Anomalous Left Circumflex Coronary Artery Arising from the Right Pulmonary Artery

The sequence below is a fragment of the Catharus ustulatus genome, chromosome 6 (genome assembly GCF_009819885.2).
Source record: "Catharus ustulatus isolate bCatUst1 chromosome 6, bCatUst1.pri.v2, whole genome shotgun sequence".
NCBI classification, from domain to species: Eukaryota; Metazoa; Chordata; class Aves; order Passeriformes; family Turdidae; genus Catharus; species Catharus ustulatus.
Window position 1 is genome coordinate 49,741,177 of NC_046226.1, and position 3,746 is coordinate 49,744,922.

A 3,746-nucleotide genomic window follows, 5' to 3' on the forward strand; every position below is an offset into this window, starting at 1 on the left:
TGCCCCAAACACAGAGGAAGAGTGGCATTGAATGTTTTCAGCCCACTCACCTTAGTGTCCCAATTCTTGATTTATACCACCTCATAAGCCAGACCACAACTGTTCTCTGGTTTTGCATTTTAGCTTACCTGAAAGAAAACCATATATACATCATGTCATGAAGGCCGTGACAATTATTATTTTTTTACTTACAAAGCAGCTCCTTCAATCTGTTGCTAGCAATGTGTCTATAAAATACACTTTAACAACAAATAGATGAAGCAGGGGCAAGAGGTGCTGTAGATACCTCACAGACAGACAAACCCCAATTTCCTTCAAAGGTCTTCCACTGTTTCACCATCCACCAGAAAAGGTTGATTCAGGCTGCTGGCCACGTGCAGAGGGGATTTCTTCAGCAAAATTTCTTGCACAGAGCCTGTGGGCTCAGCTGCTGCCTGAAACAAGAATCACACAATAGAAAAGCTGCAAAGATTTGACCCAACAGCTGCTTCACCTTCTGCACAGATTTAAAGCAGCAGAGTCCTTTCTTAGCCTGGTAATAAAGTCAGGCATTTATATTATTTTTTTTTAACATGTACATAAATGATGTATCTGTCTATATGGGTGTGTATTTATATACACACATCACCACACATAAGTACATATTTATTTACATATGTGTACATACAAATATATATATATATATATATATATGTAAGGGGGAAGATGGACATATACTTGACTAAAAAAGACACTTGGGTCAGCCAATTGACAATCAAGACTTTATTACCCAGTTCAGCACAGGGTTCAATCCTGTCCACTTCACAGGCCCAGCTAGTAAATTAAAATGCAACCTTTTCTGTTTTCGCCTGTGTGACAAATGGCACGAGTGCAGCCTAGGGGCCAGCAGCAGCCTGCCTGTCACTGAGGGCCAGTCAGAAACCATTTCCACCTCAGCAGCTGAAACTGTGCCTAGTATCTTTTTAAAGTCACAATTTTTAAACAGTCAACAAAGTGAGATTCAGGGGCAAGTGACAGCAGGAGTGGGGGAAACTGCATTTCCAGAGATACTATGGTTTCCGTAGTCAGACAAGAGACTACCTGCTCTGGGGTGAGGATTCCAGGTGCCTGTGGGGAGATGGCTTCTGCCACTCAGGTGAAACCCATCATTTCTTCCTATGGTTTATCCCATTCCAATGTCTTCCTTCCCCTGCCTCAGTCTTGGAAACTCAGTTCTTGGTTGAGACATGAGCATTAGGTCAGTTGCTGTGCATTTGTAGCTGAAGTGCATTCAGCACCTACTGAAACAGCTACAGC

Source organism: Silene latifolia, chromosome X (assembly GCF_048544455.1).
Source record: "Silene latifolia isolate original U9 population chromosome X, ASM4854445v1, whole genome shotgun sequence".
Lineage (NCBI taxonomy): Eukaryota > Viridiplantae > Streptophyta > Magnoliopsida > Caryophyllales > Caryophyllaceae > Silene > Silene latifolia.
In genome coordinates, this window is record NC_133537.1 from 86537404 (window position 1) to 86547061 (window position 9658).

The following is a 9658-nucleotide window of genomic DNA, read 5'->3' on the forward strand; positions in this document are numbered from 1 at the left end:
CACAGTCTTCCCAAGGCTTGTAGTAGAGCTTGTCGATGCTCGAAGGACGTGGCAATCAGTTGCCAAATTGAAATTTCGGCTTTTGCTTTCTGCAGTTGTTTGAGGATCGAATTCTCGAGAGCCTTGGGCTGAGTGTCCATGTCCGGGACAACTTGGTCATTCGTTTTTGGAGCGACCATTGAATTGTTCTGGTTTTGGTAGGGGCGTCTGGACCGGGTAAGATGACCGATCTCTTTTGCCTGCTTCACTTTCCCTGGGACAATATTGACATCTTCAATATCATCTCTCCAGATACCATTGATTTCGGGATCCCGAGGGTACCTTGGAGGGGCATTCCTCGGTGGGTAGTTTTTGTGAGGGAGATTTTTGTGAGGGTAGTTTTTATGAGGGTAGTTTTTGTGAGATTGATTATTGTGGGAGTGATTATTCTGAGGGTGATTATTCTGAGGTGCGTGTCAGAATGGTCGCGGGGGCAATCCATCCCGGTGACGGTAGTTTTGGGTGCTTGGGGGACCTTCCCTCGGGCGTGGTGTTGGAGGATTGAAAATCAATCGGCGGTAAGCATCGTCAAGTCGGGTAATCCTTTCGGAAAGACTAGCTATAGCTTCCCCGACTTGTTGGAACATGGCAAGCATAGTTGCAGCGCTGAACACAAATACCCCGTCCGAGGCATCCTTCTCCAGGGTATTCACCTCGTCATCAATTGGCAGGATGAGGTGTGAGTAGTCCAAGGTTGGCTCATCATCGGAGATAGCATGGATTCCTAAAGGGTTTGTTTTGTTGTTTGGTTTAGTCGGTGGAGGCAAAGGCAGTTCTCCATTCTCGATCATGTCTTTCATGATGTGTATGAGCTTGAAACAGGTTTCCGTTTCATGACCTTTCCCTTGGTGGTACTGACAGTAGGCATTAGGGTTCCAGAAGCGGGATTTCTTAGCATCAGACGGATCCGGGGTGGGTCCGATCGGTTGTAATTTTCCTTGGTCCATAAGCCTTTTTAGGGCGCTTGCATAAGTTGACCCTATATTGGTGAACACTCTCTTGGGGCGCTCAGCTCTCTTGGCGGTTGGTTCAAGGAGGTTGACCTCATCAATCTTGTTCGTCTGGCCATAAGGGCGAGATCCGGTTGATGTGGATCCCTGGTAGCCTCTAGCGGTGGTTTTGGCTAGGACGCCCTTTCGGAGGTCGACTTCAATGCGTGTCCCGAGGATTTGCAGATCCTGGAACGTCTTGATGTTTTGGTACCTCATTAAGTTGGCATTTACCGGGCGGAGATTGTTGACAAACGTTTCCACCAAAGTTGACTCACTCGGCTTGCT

We report a case of anomalous origin of the left circumflex coronary artery (LCX) arising from the right pulmonary artery (RPA) resulting in stress-induced cardiac arrest. The previously healthy 30 year old female patient collapsed after running a 5K race and was successfully resuscitated. Subsequent coronary CT angiography (CCTA) revealed the culprit anatomy, which was successfully treated with surgical ligation. To the authors’ knowledge, this is the only the second case of this variant coronary anomaly resulting in aborted sudden cardiac death, subsequent surgical ligation, and recovery in a healthy young adult and is the first case treated by ligation alone without coronary bypass. Figure legends: Fig. 1. Coronal 3D volume-rendered image of the coronary tree demonstrating anomalous connection of the LCX to the right pulmonary artery (skinny white arrow) coursing posterior to the proximal LMCA (white arrowhead). The native RCA (fat white arrow) originates from the right sinus of valsalva as expected. Fig. 2. Late diastolic angiographic image demonstrates retrograde filling of the LCX (black arrowhead) from a network of coronary-coronary collateral vessels (black arrows). Contrast is seen spilling into the right pulmonary artery (white arrowhead). Fig. 3. Early diastolic angiographic image demonstrates massively dilated native LAD (black arrowhead), RCA (white arrowhead) and a network of coronary-coronary collaterals (skinny black arrows). Faint retrograde filling is seen of the LCX (fat black arrow).